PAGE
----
Mandatory reconsideration and appeals

No requirement to request backdating before a claim to universal credit determined

AM v SSWP (UC) [2022] UKUT 242 (AAC); Abdul Miah (by his litigation friend Mashuq Miah) (Respondent) v SSWP
The Upper Tribunal judgment in this case holds that a claimant who does not ask for backdating when they initially make their claim of universal credit ("UC") and does not amend their claim before it is decided, can nonetheless obtain backdating by later requesting a revision of the decision which only awarded UC from the day on which the claim was submitted. There is therefore no need for a claimant to have made a request for backdating at the claim stage in order for it to be considered. SSWP appealed to the Court of Appeal and the appeal was heard on 7 November 2023. The judgment of the Court of Appeal is awaited.

Challenging decisions - mandatory reconsiderations and other tactics (Scotland) ONLINE

If you need to get a universal credit or other benefit decision changed, this course aims to gives you the essential knowledge to do it. To successfully challenge a decision, knowing what type of decision to ask for can make all the difference. This might be a mandatory reconsideration, a revision or a supersession. In some cases complaints, disputes or judicial reviews might be the appropriate course of action.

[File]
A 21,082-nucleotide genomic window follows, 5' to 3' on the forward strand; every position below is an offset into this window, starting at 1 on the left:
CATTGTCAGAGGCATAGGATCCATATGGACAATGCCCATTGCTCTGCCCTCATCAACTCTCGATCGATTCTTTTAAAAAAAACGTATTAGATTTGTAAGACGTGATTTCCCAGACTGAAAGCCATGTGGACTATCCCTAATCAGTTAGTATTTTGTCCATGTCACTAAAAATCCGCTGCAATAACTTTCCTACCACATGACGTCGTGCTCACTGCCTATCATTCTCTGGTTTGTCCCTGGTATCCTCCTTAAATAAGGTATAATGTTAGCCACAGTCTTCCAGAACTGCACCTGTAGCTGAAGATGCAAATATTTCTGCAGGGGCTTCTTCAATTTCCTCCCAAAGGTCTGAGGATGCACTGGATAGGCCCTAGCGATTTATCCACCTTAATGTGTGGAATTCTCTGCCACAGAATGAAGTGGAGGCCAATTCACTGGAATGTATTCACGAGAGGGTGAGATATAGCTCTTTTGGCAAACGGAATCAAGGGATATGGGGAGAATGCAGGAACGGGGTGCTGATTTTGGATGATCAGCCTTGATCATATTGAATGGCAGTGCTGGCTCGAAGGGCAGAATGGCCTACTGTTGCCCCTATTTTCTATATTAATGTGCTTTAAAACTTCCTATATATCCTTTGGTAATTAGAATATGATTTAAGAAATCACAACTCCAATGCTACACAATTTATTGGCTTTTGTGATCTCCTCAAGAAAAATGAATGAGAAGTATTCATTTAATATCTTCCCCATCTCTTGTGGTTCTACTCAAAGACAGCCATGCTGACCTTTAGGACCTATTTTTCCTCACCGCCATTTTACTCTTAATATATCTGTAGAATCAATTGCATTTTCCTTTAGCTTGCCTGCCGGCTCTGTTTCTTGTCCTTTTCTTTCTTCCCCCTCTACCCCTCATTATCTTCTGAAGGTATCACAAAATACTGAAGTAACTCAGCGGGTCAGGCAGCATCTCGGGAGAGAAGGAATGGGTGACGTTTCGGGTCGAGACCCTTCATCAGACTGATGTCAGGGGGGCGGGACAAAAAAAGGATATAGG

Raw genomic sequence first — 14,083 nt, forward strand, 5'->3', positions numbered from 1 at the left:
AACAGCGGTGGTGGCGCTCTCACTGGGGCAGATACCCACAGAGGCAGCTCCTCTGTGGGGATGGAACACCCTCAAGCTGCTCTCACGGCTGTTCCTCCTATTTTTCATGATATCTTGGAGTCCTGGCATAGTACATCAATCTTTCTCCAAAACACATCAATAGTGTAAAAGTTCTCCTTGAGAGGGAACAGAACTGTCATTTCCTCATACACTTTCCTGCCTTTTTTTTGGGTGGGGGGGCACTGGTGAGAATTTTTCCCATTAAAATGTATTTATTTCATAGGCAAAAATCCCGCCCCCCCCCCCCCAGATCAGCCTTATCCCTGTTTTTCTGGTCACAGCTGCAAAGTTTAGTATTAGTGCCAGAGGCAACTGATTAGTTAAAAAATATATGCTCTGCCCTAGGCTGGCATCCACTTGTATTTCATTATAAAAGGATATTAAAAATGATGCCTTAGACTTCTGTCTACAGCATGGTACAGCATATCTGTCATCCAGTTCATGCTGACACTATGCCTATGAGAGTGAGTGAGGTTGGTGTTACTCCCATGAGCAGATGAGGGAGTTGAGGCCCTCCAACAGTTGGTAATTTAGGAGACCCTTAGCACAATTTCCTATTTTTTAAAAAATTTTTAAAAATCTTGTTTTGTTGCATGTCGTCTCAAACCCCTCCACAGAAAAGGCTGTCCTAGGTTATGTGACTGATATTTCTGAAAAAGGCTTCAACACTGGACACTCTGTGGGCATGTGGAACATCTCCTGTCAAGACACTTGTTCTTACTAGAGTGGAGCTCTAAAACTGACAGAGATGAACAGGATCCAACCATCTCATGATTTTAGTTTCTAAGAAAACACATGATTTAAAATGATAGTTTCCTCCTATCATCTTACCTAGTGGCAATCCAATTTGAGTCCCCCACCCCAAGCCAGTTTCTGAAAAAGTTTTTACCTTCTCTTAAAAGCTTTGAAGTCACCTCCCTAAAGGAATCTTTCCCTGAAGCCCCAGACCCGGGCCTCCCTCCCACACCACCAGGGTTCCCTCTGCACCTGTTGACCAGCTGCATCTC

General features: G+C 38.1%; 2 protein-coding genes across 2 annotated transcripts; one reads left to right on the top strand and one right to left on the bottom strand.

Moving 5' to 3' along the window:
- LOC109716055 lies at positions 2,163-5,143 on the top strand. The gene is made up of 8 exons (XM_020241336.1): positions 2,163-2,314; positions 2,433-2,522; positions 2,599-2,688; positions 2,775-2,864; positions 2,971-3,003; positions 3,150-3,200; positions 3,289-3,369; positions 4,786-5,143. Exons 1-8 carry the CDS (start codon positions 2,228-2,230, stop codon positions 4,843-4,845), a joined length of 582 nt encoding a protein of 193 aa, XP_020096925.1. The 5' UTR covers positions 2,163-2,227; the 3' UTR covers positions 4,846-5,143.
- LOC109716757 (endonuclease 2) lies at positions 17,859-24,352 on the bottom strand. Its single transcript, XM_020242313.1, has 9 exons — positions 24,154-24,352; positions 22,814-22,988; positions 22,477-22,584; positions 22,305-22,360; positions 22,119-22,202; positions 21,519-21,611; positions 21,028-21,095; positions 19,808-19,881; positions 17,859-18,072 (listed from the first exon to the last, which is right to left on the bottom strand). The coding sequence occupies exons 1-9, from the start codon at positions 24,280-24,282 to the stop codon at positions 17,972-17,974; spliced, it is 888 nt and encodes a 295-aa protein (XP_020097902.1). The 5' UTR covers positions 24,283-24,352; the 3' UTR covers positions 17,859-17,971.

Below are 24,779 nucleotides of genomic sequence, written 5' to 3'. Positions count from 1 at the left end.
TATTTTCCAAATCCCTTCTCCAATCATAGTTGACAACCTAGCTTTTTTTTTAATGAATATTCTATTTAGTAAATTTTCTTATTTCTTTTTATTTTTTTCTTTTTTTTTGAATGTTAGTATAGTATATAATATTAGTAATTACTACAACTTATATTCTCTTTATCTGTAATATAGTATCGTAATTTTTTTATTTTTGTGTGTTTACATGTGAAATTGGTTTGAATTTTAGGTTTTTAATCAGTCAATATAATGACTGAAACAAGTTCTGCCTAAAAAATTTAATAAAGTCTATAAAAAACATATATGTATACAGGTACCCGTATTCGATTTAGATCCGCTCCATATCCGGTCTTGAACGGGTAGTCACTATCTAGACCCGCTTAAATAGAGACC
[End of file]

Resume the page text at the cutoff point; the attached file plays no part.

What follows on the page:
Appeals to the upper tribunal (online)

This course is essential for anyone who wants to challenge decisions of the First-tier Tribunal (Social Entitlement Chamber) effectively. The main aim of the course is to give you an understanding of what is an error of law, and practice in finding errors of law in the First-tier Tribunal statement of reasons. The course covers:

Challenging PIP decisions (online)

Personal independence payment (PIP) was introduced on the same day as universal credit back in 2013 and PIP is now the main disability benefit for working age claimants. The DWP’s record of PIP decision-making accuracy is possibly the worst of all social security benefits, with nearly 70% of appealed decisions reversed by tribunal judges in favour of claimants. On the downside, many claimants elect not to appeal poor refusal decisions.